Corps de l’article

Household food consumption is a vital component in understanding our broader food systems and contemporary food cultures. O’Connell and Brannen in Food, Families and Work provide a comprehensive view into this everyday world with their focus on working families in Great Britain. Their research provides a comprehensive investigation into a nation that they report has the highest working hours across Europe coupled with sharply rising child obesity rates. For Canadians, there is an echo here to our own daily realties of eating and the cultural climate of modern life.

A strong component of the book is their description of their research process, which includes an approach to research that adopts multiple methods with their overall research framed around daily food practices. Situating their lens on food practices allows the authors to account for the everyday ‘human action’ of routines, habits and social relations between parents and children (3). In addition, O’Connell and Brannen draw on national surveys that provide quantitative information on the diet of children coupled with women’s employment, family meals and children’s participation in meal preparation. Key to their approach connecting what they describe as macro-level to micro-level perspectives. In each research chapter, they align the survey data with their interviews comprising 47 families from across the country, that differ in socio-economic status and ethnicity. The interviews, take place in two phases with families being interviewed twice within two years. Both children and parents are included in the interviews. Thereby, they expand on the national data to depict a more intricate relationship on what takes place at home, with their key finding that children have far more control over food at home than research has revealed before.

In context, the authors begin with a similar postwar narrative to Canada, where a rapid increase in paid employment for women after 1950 has taken place leading to changes to domestic work. Popular media have linked these changes to poor health among children, however they find little evidence to support this. The equally popular concept that women remain the cooks while maintaining work out of the home however is supported by their own findings as well as other studies. The authors draw on Hochschild’s concept of the “stalled domestic revolution” and discuss in their results that women are still doing most of the planning, cooking and cleaning—only one third of fathers interviewed contributed to foodwork (53). Further, they explore the ways food practices are distributed across members of the household including how parental control impacts children’s eating and the influence of family income on diet. From this they found that parent’s values around food and what they practiced differed. For example, several mothers expressed that including children or husbands in food practices was considered to be more effort and was limited to special events. Further, almost all parents stated that cooking from homemade meals was the best but often did not feel they had the time. An important result was the diversity of ways children were found to control their food which not surprisingly increased with age. More nuanced was the ways foodwork was ‘outsourced’ to others such as pre-cooked meals, fast food stores, daycares or nannies. Extending the daily food regimes to include a large framework of different food providers for children, where food choices were not in the control of parents.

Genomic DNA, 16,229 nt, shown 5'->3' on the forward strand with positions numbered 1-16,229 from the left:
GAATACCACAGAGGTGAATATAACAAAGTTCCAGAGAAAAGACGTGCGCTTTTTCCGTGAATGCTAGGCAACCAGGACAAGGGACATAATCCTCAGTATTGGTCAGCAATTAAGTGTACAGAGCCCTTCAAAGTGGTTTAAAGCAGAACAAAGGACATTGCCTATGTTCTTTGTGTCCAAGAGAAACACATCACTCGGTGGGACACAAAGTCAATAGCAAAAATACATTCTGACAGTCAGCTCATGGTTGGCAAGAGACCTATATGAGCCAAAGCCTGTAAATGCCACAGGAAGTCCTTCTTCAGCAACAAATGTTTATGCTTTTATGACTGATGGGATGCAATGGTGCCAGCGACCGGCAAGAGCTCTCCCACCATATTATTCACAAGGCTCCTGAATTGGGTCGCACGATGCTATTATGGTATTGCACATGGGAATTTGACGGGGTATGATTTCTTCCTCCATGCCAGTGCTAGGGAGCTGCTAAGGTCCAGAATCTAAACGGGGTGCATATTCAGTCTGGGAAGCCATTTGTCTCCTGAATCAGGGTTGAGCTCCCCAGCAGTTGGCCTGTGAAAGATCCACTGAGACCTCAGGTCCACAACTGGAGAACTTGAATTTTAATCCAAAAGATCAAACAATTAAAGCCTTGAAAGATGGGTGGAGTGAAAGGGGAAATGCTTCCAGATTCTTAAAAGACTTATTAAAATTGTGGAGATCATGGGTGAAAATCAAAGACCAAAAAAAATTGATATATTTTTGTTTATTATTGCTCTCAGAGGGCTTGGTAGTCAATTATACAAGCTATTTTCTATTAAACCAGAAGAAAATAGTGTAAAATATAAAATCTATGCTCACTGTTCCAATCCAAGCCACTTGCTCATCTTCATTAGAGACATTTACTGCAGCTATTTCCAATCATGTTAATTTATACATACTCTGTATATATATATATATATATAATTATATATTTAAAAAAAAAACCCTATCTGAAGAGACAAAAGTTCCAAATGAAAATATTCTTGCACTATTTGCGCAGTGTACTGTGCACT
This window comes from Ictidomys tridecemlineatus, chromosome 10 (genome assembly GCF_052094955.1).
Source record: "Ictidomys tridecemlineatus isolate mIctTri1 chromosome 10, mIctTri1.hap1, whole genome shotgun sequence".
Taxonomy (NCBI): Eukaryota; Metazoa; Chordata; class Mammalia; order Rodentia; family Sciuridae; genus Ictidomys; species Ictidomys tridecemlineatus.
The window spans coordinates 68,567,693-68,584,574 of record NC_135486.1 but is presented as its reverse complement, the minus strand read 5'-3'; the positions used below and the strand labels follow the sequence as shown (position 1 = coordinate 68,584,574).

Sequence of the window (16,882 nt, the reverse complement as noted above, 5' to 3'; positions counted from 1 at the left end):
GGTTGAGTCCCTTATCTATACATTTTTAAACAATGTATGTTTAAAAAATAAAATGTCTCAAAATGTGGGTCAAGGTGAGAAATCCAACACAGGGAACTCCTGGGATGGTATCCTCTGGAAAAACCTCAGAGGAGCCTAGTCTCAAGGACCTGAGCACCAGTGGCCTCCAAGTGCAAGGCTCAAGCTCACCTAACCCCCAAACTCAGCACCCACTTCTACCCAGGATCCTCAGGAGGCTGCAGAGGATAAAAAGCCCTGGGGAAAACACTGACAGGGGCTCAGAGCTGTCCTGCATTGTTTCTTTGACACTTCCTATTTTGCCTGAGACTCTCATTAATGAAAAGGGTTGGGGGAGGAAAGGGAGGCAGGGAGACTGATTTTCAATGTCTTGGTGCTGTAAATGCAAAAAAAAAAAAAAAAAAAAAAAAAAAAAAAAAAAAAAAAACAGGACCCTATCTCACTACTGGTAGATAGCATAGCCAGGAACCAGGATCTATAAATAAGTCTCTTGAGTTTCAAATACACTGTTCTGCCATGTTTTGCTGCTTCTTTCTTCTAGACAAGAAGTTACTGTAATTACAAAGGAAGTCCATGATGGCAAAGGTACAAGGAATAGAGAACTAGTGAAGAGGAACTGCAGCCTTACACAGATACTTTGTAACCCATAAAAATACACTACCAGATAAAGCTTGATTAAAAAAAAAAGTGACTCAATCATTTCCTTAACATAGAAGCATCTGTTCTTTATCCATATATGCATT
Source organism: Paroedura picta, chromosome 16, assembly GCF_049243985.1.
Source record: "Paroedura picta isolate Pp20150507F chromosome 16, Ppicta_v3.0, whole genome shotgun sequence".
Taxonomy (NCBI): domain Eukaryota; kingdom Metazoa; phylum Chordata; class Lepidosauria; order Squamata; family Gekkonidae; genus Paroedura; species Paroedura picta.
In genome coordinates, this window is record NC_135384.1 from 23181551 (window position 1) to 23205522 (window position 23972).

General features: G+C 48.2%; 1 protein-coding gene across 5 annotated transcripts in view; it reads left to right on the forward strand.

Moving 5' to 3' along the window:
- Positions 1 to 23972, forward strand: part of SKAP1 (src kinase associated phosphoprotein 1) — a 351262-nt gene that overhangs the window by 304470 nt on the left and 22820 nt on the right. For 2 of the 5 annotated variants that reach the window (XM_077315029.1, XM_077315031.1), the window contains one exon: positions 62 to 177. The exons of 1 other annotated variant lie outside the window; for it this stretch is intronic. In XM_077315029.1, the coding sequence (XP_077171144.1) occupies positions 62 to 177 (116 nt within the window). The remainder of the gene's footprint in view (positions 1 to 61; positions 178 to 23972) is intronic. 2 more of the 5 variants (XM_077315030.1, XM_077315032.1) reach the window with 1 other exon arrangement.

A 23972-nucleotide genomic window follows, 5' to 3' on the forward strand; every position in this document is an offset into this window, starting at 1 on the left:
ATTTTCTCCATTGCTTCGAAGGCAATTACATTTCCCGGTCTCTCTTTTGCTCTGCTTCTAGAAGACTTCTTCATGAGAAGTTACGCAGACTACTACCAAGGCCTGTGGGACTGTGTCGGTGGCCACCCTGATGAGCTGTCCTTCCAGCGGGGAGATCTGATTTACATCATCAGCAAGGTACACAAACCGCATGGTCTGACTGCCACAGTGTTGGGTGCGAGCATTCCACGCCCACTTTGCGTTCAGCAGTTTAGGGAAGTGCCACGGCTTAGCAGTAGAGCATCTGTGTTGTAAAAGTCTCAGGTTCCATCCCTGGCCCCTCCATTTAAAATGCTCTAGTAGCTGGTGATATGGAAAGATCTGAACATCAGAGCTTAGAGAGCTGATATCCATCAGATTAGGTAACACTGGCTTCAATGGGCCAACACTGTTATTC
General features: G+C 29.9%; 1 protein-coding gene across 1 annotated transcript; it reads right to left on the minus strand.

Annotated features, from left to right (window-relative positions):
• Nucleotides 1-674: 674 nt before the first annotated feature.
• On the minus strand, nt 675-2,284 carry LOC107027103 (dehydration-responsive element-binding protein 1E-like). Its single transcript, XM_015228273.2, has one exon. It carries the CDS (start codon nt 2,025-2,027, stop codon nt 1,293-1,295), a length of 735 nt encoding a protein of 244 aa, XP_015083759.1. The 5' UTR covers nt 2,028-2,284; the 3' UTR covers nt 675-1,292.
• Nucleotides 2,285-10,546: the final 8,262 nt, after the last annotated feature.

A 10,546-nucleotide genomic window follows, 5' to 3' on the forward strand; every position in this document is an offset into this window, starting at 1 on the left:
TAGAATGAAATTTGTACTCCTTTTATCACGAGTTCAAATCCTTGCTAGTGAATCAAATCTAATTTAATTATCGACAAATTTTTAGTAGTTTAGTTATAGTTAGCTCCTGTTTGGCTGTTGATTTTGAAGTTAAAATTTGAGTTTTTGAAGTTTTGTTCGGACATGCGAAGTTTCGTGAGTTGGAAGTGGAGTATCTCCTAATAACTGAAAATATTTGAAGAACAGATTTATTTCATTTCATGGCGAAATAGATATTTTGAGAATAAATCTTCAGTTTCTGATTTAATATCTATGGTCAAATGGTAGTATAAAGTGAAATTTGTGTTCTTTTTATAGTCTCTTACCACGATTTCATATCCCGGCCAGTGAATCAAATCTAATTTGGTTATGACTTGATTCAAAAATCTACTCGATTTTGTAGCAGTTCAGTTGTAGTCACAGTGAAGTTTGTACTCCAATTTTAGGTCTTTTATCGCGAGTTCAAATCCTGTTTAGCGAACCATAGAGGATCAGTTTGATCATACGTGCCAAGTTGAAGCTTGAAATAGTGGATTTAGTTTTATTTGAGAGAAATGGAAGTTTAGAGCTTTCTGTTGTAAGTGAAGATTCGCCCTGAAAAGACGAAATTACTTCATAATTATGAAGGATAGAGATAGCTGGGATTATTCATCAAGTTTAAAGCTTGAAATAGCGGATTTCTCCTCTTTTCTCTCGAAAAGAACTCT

In conclusion, O’Connell and Brannen provide implications for policy makers that reflect their research design and the recognition of the various factors that influence food. A key factor was identifying the degree children have control over their food choices and that how their food preferences change overtime. This research complicates the concept from prior studies that maternal employment effects diets negatively in children. Therefore the conventional focus on food advice to British mothers is misplaced and re-enforces the pressure onto women. The authors imply that by focusing on the mothers, it negates the other family members and supports the cultural bias that limits the mother to foodwork including the thinking, planning and doing parts.

Overall, the authors have presented a very strong contribution to the field of food studies. As a scholarly work, it is suited for academic audiences from undergraduate to advanced students across the social sciences. Similarly it is suited to policy makers that are interested in contemporary issues of feeding families at home. Particularly, this book is useful as a model for research design and for interesting data to include in further research. However, the authors' style is Similarly to a research report making the flow of the book challenging for a broader audience. In addition, the small sample size of 47 families across Great Britain in total with even fewer families participating in their second research phase, limits the relevance their results. Nevertheless, it remains a testament to how researchers can expand past diet to explore why families cook or not, the relationship between values and practices in the home, and the age-old question of why don’t fathers take up the cooking that women have left behind. This book begins to answer some of these questions that are very much relevant to Canadian food cultures.